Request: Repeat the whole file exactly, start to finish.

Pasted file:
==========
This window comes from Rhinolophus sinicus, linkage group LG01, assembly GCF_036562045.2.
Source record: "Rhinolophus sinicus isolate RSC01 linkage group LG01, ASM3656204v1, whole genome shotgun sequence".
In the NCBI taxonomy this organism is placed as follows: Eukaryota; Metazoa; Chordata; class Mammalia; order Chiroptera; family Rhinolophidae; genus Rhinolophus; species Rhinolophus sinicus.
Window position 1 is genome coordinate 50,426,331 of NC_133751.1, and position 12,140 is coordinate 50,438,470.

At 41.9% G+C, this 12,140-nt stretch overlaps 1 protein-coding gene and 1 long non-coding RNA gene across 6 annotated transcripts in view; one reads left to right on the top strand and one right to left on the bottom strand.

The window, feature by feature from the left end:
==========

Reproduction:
This window comes from Rhinolophus sinicus, linkage group LG01, assembly GCF_036562045.2.
Source record: "Rhinolophus sinicus isolate RSC01 linkage group LG01, ASM3656204v1, whole genome shotgun sequence".
In the NCBI taxonomy this organism is placed as follows: Eukaryota; Metazoa; Chordata; class Mammalia; order Chiroptera; family Rhinolophidae; genus Rhinolophus; species Rhinolophus sinicus.
Window position 1 is genome coordinate 50,426,331 of NC_133751.1, and position 12,140 is coordinate 50,438,470.

At 41.9% G+C, this 12,140-nt stretch overlaps 1 protein-coding gene and 1 long non-coding RNA gene across 6 annotated transcripts in view; one reads left to right on the top strand and one right to left on the bottom strand.

The window, feature by feature from the left end: